A month-long programme of events celebrating a collection of verse and songs associated with Dublin was officially announced by Lord Mayor of Dublin Oisín Quinn at an event in the city yesterday.
The annual One City One Book festival selects a book that is in some way connected with Dublin and this year features over 50 events across the city.
If Ever You Go: A Map of Dublin in Poetry and Song was selected last September as the festival’s choice for 2014.
The Dedalus Press published anthology was edited by poets Gerard Smyth and Pat Boran and features writing from more than 150 writers with contributions ranging from the 8th century to contemporary times.
Describing the festival, now in it’s ninth year, as “one of Dublin City Council’s best initiatives,” Mr Quinn said One City One Book was a “world-leading example” of how to promote literature.
“This is the first book of poetry that has been selected. It contains new work as well as great classical content from Dublin poets and writers. It is an opportunity to showcase some of the contemporary talent in the city.”
“It’s very accessible. It helps reinforce the fact that poetry is not just something that is old and that you learn for an exam. This is a real-life contemporary way of getting across what people think about Dublin at the moment.”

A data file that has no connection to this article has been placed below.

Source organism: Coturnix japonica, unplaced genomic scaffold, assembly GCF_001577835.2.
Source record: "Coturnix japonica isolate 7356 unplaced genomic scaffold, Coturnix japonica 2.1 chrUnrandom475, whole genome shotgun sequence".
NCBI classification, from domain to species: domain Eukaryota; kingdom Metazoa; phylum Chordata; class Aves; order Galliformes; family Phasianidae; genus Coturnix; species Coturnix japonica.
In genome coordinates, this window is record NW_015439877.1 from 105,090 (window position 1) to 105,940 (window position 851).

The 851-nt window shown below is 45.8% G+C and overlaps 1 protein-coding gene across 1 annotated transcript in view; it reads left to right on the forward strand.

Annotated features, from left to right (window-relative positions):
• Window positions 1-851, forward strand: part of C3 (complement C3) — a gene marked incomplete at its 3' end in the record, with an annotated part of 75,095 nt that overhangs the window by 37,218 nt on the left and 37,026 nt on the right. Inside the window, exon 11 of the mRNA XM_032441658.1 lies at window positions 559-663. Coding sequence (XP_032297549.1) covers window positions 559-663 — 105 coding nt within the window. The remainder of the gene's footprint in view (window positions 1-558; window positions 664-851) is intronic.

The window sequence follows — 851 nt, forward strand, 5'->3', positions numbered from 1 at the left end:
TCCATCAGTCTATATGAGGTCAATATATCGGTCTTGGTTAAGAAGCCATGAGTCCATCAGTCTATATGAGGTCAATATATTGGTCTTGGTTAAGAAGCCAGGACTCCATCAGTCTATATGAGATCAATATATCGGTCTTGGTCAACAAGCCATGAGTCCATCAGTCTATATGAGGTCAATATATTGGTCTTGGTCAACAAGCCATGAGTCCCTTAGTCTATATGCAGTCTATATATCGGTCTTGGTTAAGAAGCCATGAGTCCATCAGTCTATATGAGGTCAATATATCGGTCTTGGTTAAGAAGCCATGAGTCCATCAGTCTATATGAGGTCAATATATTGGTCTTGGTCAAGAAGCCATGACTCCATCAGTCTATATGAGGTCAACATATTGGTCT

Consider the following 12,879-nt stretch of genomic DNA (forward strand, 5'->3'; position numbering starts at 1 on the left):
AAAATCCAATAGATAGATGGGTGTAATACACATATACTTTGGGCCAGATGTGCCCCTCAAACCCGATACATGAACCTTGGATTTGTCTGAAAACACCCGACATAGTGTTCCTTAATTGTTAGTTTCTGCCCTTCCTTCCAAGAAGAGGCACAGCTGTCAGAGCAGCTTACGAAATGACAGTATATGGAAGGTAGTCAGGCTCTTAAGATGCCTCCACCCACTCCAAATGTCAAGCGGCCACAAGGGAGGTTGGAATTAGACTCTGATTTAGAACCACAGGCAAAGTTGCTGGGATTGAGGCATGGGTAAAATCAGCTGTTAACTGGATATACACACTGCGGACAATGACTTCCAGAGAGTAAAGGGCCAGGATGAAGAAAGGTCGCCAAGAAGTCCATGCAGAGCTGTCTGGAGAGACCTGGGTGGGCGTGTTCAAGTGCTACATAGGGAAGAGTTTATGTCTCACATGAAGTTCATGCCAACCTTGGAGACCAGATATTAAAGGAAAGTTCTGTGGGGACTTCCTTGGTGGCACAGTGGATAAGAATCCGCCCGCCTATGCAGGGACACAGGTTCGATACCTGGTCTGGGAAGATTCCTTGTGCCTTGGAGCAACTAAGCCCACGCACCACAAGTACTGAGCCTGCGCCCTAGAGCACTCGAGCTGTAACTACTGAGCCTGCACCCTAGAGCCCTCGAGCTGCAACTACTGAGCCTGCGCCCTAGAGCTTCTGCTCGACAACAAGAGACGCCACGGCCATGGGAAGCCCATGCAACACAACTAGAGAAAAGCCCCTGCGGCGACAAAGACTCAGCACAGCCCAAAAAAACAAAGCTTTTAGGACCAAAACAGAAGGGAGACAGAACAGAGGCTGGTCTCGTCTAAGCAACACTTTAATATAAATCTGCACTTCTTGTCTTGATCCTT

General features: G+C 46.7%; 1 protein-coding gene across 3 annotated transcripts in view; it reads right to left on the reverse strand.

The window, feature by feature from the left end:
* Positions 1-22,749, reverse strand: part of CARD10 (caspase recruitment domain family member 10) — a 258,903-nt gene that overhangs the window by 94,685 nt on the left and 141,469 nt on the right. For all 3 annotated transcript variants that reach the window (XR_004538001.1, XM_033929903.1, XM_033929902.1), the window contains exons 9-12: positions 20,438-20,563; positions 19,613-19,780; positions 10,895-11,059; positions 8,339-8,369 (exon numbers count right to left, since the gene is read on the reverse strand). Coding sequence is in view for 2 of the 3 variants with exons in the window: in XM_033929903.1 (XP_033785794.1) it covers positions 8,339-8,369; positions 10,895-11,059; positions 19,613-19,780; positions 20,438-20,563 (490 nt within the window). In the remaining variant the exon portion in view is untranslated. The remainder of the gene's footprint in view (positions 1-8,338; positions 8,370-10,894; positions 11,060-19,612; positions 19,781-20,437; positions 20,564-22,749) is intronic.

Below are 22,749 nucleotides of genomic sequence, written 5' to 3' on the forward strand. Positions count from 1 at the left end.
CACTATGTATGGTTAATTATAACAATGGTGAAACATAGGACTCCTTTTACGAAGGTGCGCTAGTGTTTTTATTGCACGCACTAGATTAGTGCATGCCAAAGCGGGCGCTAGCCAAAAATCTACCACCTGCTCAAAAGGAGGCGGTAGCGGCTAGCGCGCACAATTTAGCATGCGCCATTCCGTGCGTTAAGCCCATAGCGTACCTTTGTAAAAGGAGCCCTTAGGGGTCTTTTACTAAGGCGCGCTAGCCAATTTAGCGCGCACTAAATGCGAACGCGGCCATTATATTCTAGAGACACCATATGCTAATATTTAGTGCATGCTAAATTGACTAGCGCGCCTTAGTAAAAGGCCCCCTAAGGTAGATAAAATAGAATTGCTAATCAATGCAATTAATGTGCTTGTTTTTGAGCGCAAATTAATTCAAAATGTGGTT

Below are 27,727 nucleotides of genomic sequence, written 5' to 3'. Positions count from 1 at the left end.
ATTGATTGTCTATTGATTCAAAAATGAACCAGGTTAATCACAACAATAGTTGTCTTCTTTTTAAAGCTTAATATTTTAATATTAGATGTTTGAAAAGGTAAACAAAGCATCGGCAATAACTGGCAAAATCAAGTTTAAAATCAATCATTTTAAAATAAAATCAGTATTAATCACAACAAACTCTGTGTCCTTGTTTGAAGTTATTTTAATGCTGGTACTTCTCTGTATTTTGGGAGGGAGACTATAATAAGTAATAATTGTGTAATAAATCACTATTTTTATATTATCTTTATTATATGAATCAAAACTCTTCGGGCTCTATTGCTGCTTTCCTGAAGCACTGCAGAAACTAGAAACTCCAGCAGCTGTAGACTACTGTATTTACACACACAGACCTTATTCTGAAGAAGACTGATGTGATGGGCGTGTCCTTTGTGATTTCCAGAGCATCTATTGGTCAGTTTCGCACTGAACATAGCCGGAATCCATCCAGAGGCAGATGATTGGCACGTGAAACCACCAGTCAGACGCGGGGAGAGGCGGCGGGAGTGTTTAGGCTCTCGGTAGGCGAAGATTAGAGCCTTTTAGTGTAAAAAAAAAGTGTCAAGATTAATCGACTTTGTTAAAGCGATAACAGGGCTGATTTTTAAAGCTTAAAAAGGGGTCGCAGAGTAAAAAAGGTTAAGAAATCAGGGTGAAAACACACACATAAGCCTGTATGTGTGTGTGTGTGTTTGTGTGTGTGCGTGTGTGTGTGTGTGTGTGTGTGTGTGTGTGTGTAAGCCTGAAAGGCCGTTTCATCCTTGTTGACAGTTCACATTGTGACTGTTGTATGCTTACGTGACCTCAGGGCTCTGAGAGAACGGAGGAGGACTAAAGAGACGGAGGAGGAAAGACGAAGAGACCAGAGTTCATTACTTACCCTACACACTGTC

The anthology includes work by Brendan Kennelly, Philip Lynott, John Sheahan, Jonathan Swift, Máirtín Ó Direáin as well as Seamus Heaney, Eavan Boland and Nuala Ní Dhomhnaill.
Presented as a virtual tour of the city and arranged street-by-street, the book allows the reader to make connections between the literature and the city’s topography.
The book "will bring the very cobbles to life," said Dublin city librarian Margaret Hayes.
Ms Hayes said she hoped the festival would serve to “reignite a love of poetry in the hearts of Dubliners and readers”.
Publisher and joint editor Pat Boran said the One City One Book festival was an ideal vehicle for promoting poetry.
“Having everybody communally reading the same book adds a lot. When you come out of a movie or when you read a good book you want to talk to someone about it and we want to do that as well. There’s a misrepresentation sometimes that poetry is something you have to deal with on your own. The discussion and the sharing can often be a huge attraction,” he said.
Festival highlights include a Poetry Ireland tribute to the late Seamus Heaney, a Dart journey featuring poetry and music from Gerald Dawe and actor Fergus Cronin and a concert at Dublin Castle featuring John Sheahan, Lisa Hannigan, poets Pat Boran, Harry Clifton and actors Phelim Drew and Tom Vaughan Lawlor.
More details from dublinonecityonebook.ie